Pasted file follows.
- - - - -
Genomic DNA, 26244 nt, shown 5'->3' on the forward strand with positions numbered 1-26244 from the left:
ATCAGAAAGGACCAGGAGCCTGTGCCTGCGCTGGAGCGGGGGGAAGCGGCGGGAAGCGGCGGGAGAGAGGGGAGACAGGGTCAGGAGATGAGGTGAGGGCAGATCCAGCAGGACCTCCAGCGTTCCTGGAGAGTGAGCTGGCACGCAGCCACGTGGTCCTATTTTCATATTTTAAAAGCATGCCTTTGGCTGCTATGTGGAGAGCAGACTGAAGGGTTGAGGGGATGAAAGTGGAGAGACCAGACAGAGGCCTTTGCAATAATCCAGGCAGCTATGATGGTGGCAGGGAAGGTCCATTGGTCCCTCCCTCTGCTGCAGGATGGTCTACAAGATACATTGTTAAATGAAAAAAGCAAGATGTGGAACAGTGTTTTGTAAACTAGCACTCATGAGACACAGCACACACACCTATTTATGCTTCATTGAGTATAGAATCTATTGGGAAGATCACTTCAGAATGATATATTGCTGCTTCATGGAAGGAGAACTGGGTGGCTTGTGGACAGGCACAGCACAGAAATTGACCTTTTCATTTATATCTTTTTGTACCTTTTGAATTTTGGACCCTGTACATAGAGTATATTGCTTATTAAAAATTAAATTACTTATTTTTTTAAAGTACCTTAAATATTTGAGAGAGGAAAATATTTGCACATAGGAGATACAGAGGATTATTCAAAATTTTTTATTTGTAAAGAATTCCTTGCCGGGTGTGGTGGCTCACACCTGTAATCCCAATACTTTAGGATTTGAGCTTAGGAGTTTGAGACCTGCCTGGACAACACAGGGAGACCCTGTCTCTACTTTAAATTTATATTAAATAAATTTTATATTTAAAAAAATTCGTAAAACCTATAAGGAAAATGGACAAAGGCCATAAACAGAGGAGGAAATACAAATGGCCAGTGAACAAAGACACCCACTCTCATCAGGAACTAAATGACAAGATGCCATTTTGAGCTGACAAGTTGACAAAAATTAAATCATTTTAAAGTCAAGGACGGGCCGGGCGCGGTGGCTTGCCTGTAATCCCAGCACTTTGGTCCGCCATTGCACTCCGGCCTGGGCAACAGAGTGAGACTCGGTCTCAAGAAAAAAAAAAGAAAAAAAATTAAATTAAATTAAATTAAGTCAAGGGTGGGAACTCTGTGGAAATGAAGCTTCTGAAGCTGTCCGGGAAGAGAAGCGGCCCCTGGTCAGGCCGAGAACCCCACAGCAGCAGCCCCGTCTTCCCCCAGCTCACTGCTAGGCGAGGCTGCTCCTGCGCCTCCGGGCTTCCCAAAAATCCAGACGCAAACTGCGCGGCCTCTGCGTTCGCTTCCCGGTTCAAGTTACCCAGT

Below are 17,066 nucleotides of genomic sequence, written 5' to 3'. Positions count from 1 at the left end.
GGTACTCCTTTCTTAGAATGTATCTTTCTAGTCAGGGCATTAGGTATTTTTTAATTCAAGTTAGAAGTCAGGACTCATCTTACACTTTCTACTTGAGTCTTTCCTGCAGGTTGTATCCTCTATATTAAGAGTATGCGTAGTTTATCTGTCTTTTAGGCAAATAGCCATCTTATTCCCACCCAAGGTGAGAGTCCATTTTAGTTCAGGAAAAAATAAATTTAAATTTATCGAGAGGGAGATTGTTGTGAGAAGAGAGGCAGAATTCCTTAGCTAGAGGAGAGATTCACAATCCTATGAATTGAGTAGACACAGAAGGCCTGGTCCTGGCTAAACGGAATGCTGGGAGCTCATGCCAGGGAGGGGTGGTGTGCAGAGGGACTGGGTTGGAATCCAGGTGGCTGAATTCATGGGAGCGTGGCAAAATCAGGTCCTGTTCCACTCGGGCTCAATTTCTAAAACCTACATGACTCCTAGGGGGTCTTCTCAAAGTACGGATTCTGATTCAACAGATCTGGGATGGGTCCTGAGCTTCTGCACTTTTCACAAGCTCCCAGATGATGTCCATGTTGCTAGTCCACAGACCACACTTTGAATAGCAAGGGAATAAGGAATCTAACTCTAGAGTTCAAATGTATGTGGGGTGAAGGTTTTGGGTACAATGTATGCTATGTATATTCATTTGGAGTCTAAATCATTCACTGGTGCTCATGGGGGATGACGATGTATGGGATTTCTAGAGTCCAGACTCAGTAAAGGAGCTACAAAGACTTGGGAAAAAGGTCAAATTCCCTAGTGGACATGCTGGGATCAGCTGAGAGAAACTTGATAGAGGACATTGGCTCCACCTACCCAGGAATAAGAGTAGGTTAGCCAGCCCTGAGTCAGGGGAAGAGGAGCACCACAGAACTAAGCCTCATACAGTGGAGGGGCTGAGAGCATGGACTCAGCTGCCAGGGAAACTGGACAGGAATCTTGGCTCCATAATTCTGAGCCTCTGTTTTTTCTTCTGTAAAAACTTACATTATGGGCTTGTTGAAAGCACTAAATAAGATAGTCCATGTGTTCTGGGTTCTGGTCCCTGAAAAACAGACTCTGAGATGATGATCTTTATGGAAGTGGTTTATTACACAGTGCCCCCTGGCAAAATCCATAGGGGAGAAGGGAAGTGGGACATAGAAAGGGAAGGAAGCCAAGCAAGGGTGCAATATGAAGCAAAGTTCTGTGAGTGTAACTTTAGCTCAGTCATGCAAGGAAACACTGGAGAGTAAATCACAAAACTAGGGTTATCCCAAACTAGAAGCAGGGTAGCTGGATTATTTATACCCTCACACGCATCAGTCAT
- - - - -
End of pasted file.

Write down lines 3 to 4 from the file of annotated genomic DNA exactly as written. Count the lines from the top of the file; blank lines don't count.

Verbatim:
Below are 17,066 nucleotides of genomic sequence, written 5' to 3'. Positions count from 1 at the left end.
GGTACTCCTTTCTTAGAATGTATCTTTCTAGTCAGGGCATTAGGTATTTTTTAATTCAAGTTAGAAGTCAGGACTCATCTTACACTTTCTACTTGAGTCTTTCCTGCAGGTTGTATCCTCTATATTAAGAGTATGCGTAGTTTATCTGTCTTTTAGGCAAATAGCCATCTTATTCCCACCCAAGGTGAGAGTCCATTTTAGTTCAGGAAAAAATAAATTTAAATTTATCGAGAGGGAGATTGTTGTGAGAAGAGAGGCAGAATTCCTTAGCTAGAGGAGAGATTCACAATCCTATGAATTGAGTAGACACAGAAGGCCTGGTCCTGGCTAAACGGAATGCTGGGAGCTCATGCCAGGGAGGGGTGGTGTGCAGAGGGACTGGGTTGGAATCCAGGTGGCTGAATTCATGGGAGCGTGGCAAAATCAGGTCCTGTTCCACTCGGGCTCAATTTCTAAAACCTACATGACTCCTAGGGGGTCTTCTCAAAGTACGGATTCTGATTCAACAGATCTGGGATGGGTCCTGAGCTTCTGCACTTTTCACAAGCTCCCAGATGATGTCCATGTTGCTAGTCCACAGACCACACTTTGAATAGCAAGGGAATAAGGAATCTAACTCTAGAGTTCAAATGTATGTGGGGTGAAGGTTTTGGGTACAATGTATGCTATGTATATTCATTTGGAGTCTAAATCATTCACTGGTGCTCATGGGGGATGACGATGTATGGGATTTCTAGAGTCCAGACTCAGTAAAGGAGCTACAAAGACTTGGGAAAAAGGTCAAATTCCCTAGTGGACATGCTGGGATCAGCTGAGAGAAACTTGATAGAGGACATTGGCTCCACCTACCCAGGAATAAGAGTAGGTTAGCCAGCCCTGAGTCAGGGGAAGAGGAGCACCACAGAACTAAGCCTCATACAGTGGAGGGGCTGAGAGCATGGACTCAGCTGCCAGGGAAACTGGACAGGAATCTTGGCTCCATAATTCTGAGCCTCTGTTTTTTCTTCTGTAAAAACTTACATTATGGGCTTGTTGAAAGCACTAAATAAGATAGTCCATGTGTTCTGGGTTCTGGTCCCTGAAAAACAGACTCTGAGATGATGATCTTTATGGAAGTGGTTTATTACACAGTGCCCCCTGGCAAAATCCATAGGGGAGAAGGGAAGTGGGACATAGAAAGGGAAGGAAGCCAAGCAAGGGTGCAATATGAAGCAAAGTTCTGTGAGTGTAACTTTAGCTCAGTCATGCAAGGAAACACTGGAGAGTAAATCACAAAACTAGGGTTATCCCAAACTAGAAGCAGGGTAGCTGGATTATTTATACCCTCACACGCATCAGTCAT